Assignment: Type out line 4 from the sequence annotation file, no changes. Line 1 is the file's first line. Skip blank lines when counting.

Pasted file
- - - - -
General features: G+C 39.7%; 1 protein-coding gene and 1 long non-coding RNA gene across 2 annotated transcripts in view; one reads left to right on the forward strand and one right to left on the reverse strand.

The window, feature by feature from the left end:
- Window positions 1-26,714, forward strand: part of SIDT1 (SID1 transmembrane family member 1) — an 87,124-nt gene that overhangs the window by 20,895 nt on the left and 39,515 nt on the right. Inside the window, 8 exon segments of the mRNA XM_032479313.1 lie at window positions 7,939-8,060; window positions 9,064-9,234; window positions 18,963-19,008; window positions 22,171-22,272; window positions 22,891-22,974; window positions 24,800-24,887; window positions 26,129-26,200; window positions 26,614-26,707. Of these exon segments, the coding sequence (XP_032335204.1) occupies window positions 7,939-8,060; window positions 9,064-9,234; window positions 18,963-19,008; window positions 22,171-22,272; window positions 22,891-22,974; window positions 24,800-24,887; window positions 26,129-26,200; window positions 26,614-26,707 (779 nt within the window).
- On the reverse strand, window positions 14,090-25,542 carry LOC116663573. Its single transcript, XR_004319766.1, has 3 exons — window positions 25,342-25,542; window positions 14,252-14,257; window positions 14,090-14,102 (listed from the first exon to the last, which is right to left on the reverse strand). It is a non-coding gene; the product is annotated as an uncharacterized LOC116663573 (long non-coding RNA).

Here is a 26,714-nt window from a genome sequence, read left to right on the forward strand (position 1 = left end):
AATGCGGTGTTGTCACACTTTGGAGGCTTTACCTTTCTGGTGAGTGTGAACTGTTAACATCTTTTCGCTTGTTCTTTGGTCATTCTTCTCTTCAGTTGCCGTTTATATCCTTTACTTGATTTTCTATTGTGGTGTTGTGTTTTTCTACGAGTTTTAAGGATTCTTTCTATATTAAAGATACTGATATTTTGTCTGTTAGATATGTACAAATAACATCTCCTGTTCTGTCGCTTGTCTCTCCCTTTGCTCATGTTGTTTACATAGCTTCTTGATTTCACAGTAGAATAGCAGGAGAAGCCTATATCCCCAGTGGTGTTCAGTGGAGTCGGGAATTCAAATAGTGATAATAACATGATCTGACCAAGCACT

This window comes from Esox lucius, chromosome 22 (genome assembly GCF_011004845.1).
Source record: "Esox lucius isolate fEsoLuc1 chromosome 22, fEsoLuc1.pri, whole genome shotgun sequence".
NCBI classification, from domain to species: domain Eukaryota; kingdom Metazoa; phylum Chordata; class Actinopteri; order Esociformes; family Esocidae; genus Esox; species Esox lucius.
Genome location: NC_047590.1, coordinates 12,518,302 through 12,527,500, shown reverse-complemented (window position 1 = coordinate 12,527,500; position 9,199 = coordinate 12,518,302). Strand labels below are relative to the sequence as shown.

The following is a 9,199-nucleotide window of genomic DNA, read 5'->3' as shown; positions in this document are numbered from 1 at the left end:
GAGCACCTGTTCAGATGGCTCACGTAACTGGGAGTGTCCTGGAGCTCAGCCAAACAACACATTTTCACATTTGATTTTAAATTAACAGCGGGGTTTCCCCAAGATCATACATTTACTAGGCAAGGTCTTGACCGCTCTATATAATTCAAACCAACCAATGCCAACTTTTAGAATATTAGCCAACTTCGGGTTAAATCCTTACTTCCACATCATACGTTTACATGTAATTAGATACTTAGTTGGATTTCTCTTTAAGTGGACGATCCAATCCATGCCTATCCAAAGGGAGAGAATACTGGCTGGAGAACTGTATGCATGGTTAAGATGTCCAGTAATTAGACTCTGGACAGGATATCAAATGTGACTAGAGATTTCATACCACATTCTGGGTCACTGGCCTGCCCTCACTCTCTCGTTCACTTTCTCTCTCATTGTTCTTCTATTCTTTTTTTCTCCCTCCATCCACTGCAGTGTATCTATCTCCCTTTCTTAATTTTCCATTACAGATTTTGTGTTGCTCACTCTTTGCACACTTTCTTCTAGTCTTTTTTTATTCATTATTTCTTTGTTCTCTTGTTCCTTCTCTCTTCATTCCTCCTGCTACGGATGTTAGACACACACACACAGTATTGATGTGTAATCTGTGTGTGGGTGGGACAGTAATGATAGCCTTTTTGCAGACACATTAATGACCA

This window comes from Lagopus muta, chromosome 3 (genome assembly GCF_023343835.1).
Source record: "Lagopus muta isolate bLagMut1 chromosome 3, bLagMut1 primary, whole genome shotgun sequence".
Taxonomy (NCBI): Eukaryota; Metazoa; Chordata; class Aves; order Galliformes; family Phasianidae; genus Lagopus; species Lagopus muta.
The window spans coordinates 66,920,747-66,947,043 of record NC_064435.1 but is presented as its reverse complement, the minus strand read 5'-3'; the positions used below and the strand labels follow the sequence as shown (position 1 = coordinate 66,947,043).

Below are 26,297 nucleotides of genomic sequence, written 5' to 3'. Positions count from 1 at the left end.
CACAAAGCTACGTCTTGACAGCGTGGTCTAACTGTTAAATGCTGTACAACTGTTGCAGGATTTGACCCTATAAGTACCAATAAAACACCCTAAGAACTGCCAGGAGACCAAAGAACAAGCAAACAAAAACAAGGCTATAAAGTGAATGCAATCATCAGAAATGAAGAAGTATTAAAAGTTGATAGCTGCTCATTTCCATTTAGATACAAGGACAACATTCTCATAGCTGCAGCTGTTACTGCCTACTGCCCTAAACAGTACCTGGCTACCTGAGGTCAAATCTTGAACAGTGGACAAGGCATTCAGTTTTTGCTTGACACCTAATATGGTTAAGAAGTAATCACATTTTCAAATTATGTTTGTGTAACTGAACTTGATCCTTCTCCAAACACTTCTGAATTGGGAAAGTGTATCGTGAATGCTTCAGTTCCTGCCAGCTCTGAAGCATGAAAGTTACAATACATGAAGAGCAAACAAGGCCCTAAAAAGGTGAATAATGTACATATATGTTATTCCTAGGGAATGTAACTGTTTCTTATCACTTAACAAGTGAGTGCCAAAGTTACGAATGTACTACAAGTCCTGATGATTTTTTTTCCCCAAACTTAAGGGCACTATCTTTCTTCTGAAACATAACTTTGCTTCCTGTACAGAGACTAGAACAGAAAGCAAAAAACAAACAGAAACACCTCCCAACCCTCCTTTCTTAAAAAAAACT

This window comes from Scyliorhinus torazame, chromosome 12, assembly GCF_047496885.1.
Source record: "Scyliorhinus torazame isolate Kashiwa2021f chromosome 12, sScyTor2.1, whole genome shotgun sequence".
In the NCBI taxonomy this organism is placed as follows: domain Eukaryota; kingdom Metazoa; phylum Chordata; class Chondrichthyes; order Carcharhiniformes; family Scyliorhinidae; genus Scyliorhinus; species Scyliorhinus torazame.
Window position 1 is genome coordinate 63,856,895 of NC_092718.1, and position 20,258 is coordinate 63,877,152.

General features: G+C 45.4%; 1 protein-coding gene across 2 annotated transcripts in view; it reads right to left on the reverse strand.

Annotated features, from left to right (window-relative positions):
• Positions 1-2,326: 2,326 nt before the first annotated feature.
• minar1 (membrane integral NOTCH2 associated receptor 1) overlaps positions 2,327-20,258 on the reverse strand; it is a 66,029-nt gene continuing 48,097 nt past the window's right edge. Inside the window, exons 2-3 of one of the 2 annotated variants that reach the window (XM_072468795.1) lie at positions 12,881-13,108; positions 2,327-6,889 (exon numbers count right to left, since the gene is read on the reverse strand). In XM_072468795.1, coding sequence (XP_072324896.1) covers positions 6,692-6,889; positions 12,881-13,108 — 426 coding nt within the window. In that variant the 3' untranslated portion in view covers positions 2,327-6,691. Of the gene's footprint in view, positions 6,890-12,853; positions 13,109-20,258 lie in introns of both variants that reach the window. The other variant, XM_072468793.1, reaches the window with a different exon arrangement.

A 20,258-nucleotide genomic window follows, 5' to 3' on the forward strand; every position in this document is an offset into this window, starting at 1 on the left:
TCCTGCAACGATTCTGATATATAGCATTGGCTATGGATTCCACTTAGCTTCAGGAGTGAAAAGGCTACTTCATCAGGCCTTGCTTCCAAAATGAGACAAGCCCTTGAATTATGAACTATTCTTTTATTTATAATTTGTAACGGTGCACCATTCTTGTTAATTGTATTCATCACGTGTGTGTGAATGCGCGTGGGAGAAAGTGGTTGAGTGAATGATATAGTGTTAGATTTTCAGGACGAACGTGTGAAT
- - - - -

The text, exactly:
- On the reverse strand, window positions 14,090-25,542 carry LOC116663573. Its single transcript, XR_004319766.1, has 3 exons — window positions 25,342-25,542; window positions 14,252-14,257; window positions 14,090-14,102 (listed from the first exon to the last, which is right to left on the reverse strand). It is a non-coding gene; the product is annotated as an uncharacterized LOC116663573 (long non-coding RNA).